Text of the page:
Fourth Sunday of Advent (December 18, 2011)
Common Lectionary Readings:
Rom. 16:25-27; II Sam. 7:1-11, 16; Ps. 89:1-4, 19-26; Lk. 1:26-38
This week, Cindy traveled to northern Iraq along with Dr. Alma Abdul-Hadi Jadallah, an adjunct professor at Eastern Mennonite University, who is leading a peacebuilding workshop for MCC partners.
Daryl accompanied a group of MCC partners from the northern part of Jordan on a bus trip to visit the Prince Hussein Benevolent Society, an MCC partner in southern Jordan. It was fascinating to watch the partners interact with one another and to discuss the respective ways that they are working to develop their communities.
The Prince Hussein society has used MCC grants to build infrastructure to pump water from several underground springs to the greenhouses and fields where they grow cucumbers, tomatoes, corn and watermelons.
A lunch of goat, rice, peppers and yogurt was served in traditional Jordanian style. Abu Atef, the leader of the Prince Hussein Benevolent Society, gave each visitor a crate of tomatoes to take home. The three-hour bus ride each way was filled with spirited conversation; and the trip home involved stops at many roadside stands to purchase egg plant, corn, green beans and potatoes.
In the region this week:
-The United States officially declared an end to the war in Iraq, even though 4,000 U.S. soldiers have yet to be removed over the next two weeks.
Several thousand protesters marched in Amman, calling for government reforms and an end to corruption. Meanwhile, there were scattered reports that several hundred NATO troops are massing on the Jordan-Syria border, as the situation inside Syria continues to worsen.
Iran rejected an appeal from U.S. President Barack Obama to return a U.S. spy plane that went down inside Iran, saying the U.S. should apologize for the incident which “endangered world peace.”
The Common Lectionary readings for this fourth Sunday of Advent focus on those things that last forever.
In the Old Testament reading, David wishes to build a house for God. Instead, God determines to build a house for David. “I took you from the pasture, from following the sheep,” says God, “to be prince over my people. . . . Your house and your kingdom shall be made sure forever before me; your throne shall be established forever.” (II Sam. 7:8, 16).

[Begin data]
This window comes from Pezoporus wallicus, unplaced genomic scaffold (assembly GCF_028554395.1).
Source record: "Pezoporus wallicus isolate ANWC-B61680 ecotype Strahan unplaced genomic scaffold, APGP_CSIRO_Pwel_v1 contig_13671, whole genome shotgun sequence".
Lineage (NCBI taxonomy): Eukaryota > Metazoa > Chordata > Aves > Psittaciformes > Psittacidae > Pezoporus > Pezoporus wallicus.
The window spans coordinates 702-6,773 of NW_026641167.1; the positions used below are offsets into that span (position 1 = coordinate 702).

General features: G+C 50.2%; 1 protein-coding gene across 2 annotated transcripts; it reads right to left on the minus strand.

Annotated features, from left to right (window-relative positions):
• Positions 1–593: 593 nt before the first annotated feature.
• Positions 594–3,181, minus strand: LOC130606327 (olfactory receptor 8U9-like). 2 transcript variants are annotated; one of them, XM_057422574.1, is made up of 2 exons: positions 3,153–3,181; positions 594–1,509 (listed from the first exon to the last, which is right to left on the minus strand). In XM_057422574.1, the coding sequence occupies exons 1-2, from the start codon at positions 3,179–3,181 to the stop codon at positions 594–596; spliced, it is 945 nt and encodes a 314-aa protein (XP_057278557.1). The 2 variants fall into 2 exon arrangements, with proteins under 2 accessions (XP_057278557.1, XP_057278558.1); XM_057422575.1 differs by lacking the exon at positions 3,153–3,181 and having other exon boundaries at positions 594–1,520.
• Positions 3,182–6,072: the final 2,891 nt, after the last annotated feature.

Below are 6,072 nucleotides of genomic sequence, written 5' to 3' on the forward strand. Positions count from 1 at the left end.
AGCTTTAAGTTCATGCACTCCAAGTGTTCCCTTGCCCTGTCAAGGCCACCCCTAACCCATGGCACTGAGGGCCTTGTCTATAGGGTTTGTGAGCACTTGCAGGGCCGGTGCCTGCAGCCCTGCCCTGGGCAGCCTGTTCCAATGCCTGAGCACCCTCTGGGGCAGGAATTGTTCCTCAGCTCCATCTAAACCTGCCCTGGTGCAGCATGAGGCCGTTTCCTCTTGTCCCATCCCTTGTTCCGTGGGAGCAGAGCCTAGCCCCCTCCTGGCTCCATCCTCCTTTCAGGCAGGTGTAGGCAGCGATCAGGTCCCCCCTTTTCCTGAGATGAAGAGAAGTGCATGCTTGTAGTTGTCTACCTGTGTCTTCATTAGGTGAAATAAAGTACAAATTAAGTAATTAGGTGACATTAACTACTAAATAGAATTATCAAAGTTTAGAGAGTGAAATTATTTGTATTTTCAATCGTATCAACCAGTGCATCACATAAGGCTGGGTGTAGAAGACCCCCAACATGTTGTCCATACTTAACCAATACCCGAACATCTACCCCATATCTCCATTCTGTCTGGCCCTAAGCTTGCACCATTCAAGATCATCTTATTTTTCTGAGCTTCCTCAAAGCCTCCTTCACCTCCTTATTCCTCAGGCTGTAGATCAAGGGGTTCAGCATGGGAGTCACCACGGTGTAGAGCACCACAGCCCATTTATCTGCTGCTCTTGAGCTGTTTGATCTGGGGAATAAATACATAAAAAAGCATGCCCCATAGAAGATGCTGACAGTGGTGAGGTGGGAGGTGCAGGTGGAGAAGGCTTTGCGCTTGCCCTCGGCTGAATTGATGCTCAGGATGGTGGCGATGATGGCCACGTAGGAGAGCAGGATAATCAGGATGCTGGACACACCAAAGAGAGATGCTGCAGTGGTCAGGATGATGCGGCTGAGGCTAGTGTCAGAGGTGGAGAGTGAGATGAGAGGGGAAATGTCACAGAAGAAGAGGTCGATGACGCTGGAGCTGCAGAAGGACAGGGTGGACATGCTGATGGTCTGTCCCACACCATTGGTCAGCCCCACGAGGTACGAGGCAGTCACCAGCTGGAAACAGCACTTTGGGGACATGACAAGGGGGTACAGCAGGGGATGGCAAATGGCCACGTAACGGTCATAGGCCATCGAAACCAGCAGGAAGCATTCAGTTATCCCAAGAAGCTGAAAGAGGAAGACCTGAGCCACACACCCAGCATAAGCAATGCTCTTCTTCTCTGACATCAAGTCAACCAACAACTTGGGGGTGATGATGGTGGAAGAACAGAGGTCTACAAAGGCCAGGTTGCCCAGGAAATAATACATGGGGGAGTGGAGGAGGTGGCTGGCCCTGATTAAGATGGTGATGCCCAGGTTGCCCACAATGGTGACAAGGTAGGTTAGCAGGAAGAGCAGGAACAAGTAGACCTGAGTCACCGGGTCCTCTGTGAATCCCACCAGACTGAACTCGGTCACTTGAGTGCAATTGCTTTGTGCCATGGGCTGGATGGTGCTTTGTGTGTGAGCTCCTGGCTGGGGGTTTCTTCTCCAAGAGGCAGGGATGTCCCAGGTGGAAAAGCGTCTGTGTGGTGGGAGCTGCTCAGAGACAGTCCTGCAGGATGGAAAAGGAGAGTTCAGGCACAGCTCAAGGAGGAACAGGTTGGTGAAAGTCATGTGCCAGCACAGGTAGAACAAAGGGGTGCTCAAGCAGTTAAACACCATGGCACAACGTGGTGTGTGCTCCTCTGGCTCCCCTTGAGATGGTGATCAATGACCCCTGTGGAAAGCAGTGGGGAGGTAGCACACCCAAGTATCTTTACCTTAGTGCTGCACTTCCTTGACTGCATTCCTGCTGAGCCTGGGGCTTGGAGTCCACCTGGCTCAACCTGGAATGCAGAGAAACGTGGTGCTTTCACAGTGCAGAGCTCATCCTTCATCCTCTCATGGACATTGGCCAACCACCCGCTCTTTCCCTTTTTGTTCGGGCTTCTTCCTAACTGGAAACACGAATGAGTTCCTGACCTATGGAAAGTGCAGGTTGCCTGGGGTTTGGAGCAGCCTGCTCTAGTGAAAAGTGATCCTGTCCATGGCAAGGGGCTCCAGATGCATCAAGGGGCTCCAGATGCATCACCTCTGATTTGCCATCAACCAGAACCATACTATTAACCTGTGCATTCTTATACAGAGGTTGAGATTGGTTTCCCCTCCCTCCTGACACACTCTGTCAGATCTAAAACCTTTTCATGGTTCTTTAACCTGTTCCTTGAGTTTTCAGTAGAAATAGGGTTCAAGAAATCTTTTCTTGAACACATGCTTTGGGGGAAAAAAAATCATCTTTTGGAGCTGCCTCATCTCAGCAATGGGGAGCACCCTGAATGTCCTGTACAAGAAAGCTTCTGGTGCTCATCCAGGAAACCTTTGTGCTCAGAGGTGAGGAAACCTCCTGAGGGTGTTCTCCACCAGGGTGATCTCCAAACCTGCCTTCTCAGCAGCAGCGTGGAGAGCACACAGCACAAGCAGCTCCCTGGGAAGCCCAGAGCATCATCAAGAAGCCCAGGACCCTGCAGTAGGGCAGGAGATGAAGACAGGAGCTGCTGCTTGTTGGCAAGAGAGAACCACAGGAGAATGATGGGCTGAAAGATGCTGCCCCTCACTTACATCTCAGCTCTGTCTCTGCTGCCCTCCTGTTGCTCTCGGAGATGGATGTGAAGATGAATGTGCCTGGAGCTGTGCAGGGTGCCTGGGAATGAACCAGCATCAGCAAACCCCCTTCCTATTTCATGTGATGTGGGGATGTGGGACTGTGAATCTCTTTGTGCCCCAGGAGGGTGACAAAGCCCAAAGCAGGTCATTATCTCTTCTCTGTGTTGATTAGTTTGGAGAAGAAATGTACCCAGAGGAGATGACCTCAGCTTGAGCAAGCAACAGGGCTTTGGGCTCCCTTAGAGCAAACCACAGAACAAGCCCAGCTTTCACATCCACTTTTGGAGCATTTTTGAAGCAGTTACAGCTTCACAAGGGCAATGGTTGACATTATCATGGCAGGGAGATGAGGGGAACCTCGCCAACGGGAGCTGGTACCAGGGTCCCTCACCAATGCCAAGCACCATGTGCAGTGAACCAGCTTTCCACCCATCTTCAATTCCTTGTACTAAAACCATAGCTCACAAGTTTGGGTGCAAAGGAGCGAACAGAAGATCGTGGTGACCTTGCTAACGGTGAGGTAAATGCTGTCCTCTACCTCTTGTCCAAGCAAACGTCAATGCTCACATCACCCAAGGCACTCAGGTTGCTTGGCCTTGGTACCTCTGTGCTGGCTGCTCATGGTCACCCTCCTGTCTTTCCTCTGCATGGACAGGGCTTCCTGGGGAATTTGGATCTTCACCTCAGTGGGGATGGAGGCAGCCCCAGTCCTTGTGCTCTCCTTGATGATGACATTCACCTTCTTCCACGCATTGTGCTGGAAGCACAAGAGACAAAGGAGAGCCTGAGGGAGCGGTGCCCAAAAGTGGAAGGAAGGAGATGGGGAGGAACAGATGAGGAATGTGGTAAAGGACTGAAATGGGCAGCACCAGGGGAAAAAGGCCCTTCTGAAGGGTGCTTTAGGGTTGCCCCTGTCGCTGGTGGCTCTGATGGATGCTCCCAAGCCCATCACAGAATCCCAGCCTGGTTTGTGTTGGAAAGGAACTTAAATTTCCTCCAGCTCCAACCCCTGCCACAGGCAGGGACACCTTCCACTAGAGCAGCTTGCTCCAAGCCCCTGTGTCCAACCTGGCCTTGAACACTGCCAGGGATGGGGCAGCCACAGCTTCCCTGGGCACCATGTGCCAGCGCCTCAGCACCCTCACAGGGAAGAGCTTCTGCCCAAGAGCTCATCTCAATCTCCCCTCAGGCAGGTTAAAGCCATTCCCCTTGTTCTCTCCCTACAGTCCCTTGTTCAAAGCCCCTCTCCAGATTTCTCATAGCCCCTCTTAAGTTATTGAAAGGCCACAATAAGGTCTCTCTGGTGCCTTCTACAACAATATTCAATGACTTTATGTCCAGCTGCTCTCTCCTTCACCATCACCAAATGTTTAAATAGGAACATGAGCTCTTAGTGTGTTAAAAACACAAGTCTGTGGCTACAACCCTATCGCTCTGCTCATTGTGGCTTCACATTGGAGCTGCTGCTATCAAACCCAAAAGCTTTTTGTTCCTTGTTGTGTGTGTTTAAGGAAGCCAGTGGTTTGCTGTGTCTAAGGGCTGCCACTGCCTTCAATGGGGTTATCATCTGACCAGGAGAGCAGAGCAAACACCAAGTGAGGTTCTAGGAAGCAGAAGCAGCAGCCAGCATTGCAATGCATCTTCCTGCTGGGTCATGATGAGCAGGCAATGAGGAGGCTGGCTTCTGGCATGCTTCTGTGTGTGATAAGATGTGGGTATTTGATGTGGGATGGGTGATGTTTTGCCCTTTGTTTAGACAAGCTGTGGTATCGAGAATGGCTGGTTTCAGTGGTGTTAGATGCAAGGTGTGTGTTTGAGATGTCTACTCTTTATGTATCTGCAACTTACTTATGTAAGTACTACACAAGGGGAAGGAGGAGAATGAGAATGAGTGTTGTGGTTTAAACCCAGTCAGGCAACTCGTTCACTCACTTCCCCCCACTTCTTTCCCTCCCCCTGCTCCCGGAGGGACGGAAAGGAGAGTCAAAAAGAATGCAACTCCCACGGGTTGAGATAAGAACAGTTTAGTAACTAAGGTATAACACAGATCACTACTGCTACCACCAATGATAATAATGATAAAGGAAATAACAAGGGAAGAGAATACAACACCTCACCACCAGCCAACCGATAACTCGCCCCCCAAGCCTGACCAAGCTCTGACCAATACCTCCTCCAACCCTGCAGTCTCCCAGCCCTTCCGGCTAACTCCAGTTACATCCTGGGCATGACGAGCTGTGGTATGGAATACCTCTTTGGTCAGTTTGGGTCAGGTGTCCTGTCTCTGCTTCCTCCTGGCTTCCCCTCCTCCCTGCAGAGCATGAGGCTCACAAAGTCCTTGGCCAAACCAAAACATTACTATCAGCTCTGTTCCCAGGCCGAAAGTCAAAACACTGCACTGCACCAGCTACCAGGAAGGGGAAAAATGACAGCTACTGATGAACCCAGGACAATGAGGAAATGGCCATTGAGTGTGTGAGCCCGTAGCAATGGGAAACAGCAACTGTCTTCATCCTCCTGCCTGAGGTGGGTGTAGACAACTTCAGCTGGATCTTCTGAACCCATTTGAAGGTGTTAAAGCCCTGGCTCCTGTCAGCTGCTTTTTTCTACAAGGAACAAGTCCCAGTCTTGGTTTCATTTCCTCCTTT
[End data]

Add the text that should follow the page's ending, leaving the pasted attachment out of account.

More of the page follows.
The psalmist repeats God’s promise to David: “I have made a covenant with my chosen one, I have sworn to my servant David: ‘I will establish your descendants forever, and build your throne for all generations.’” (Ps. 89:3-4). God continues: “My hand shall always remain with him; my arm also shall strengthen him.” (v.21) For this reason, the psalmist declares: “I will sing of your steadfast love, O Lord, forever.” (v.1)
In the Gospel reading, in the angel’s announcement to Mary, God’s promise of establishing an eternal throne is shifted from David to Jesus. “He will be great, and will be called the Son of the Most High,” the angel promises Mary about the son she will bear, “and the Lord God will give to him the throne of his ancestor David. He will reign over the house of Jacob forever, and of his kingdom there will be no end.” (Lk. 1:32-33)
In the Epistle reading, Paul writes that God is able to strengthen us to bring about the obedience of faith. (Rom. 16:24-26) Accordingly, we are to give glory to Jesus Christ forever (v.27)
Great empires rise and fall; powerful people come and go. But, in Jesus Christ, God has established a kingdom that will have no end. Especially in this Advent season marred by the violence of nations, we wait for that kingdom to come in its fullness. And we pray that, in some small way, our lives are in sync with the kingdom God is establishing.